BB&T announces eminent domain policy. Good for them!

WINSTON-SALEM, N.C. –  BB&T Corporation today said it will not lend to commercial developers that plan to build condominiums, shopping malls and other private projects on land taken from private citizens by government entities using eminent domain.

The commercial lending policy change comes in the wake of Kelo v. City of New London, a controversial Supreme Court decision in June that said governments can seize personal property to make room for private development projects.

The court’s ruling cleared the way for an expansion of eminent domain authority historically used primarily for utilities, rights of way and other public facilities.

“The idea that a citizen’s property can be taken by the government solely for private use is extremely misguided, in fact it’s just plain wrong,” said BB&T Chairman and Chief Executive Officer John Allison.

“One of the most basic rights of every citizen is to keep what they own. As an institution dedicated to helping our clients achieve economic success and financial security, we won’t help any entity or company that would undermine that mission and threaten the hard-earned American dream of property ownership.”

The high court, in a 5-4 ruling, held that 15 homes in a waterfront neighborhood in New London, Conn., could be acquired by the city, turned over to private developers and ultimately replaced by a luxury hotel, upscale condos and office buildings. The city justified the project as a way to generate tax revenue and jobs.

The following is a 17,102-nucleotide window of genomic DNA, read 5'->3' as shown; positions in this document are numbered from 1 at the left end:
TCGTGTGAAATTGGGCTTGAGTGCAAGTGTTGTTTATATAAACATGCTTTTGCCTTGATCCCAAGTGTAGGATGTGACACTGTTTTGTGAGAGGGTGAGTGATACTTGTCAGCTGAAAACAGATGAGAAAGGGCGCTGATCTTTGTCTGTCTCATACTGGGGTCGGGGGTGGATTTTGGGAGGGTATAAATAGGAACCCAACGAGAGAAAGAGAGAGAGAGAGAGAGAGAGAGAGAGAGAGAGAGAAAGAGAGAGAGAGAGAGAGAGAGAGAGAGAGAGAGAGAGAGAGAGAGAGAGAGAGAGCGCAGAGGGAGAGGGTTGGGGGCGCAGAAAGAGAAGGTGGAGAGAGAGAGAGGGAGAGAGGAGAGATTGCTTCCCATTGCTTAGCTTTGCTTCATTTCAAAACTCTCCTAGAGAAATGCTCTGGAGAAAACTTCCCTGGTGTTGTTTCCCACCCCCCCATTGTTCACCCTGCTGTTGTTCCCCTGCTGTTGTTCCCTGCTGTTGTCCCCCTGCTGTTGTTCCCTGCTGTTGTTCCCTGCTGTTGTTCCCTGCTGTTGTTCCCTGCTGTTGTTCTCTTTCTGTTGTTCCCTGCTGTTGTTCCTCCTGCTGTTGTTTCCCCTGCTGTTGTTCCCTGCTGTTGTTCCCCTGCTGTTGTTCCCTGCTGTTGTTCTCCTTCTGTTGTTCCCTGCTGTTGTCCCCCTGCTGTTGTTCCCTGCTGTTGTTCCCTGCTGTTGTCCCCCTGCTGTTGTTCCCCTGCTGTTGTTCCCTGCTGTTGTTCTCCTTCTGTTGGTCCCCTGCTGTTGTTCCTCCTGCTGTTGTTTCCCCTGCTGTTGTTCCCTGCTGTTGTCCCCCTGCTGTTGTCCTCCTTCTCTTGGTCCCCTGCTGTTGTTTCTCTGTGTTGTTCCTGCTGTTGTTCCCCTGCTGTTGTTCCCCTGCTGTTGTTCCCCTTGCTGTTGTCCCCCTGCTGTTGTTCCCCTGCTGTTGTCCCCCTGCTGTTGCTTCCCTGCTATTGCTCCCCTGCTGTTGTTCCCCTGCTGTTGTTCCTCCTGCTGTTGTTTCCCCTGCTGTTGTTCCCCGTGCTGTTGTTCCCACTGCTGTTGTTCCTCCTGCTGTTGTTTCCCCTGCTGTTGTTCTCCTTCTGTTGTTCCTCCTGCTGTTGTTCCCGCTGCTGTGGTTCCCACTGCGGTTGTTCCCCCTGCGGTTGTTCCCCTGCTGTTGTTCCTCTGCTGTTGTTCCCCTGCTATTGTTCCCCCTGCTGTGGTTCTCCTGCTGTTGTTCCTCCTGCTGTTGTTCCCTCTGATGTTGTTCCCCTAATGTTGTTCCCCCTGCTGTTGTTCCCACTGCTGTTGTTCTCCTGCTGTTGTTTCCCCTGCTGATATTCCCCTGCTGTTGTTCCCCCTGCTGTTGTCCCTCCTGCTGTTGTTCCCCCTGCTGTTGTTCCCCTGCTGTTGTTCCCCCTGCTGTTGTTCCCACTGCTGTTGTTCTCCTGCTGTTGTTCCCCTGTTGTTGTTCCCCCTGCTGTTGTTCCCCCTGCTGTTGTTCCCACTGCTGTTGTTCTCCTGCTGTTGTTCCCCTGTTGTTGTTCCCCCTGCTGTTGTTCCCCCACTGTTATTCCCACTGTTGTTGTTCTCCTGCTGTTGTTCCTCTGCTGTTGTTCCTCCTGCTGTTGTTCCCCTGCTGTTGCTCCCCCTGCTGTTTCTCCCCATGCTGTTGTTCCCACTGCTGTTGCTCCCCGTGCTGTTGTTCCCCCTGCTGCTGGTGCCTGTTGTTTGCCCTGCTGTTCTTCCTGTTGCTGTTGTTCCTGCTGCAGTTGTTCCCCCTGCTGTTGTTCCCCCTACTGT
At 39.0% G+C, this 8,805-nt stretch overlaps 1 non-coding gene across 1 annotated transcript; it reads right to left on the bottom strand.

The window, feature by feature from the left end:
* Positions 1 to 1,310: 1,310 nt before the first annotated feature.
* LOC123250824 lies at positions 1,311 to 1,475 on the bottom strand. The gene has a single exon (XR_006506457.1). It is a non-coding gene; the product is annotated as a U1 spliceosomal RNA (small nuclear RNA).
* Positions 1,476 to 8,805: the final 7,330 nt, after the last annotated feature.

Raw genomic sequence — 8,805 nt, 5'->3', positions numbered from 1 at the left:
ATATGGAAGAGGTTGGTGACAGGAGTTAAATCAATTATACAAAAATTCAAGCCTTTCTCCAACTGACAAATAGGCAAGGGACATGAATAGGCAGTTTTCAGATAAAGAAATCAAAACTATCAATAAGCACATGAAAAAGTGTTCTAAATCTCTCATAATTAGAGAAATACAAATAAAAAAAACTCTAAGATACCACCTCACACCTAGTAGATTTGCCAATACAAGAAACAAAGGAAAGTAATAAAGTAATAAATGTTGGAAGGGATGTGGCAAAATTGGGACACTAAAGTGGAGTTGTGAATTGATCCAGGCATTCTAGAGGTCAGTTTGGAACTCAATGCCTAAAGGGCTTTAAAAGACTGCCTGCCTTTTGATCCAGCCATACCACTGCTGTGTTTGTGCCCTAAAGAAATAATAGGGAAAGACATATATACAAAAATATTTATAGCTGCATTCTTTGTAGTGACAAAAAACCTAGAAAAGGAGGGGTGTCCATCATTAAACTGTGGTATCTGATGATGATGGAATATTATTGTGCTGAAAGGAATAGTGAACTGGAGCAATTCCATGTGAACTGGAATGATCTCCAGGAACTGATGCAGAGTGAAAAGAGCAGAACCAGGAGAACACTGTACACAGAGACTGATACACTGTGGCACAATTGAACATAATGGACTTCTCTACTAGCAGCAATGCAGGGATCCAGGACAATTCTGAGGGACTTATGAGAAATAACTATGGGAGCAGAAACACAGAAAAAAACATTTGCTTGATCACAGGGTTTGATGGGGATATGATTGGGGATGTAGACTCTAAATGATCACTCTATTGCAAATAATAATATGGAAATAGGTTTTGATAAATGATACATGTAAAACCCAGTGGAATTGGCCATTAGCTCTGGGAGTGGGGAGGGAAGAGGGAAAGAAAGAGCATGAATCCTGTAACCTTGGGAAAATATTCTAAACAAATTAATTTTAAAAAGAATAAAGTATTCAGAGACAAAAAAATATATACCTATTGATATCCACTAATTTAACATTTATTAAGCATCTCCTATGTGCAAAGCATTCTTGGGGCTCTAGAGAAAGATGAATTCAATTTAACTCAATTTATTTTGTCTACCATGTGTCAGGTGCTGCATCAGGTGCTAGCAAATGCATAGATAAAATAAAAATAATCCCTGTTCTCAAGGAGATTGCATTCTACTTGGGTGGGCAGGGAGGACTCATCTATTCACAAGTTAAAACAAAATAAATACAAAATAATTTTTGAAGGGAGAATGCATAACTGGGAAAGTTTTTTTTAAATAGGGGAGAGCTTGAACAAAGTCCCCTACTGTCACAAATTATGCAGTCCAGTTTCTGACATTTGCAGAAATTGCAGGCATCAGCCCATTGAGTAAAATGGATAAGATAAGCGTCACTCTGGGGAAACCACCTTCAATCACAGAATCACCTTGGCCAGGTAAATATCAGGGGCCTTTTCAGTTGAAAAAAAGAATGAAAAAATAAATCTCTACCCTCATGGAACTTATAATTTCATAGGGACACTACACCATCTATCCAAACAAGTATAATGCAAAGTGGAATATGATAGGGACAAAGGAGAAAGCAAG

Critics charged that by letting local governments decide what constitutes a “public purpose,” the court abdicated its duty to protect citizens from unconstitutional seizures of their property under the Fifth Amendment.

In a stinging dissent by Justice Sandra Day O’Connor, she wrote that, since the decision, “the specter of condemnation hangs over all property. Nothing is to prevent the state from replacing any Motel 6 with a Ritz-Carlton, any home with a shopping mall, or any farm with a factory.”

But that may change. Thirty-eight states have recently passed or are considering laws that would ban the use of eminent domain for private development. A similar bill that would apply a federal ban has passed the House, and President Bush has voiced his support for such reform.

The bipartisan Private Property Rights Protection Act would revoke for two fiscal years all federal economic development financing – a significantly large amount of money for most localities and states – from local governments that condemn privately owned houses and other non-blighted property so that they can transfer it to private developers.

“While we’re certainly optimistic about the pending legislation, this is something we could not wait any longer to address,” said BB&T Chief Credit Officer Ken Chalk. “We’re a company where our values dictate our decision-making and operating standards. From that standpoint, this was a straightforward decision; it’s simply the right thing to do.”

Winston-Salem-based BB&T Corporation and its subsidiaries offer full-service commercial and retail banking and additional financial services such as insurance, investments, retail brokerage, corporate finance, consumer finance, treasury services, international banking, leasing and trust.

BB&T operates more than 1,400 financial centers in the Carolinas, Virginia, Maryland, West Virginia, Kentucky, Tennessee, Georgia, Florida, Alabama, Indiana and Washington, D.C.

With $109.2 billion in assets, BB&T Corp. is the nation’s ninth largest financial holding company. More information about BB&T Corp. is available at

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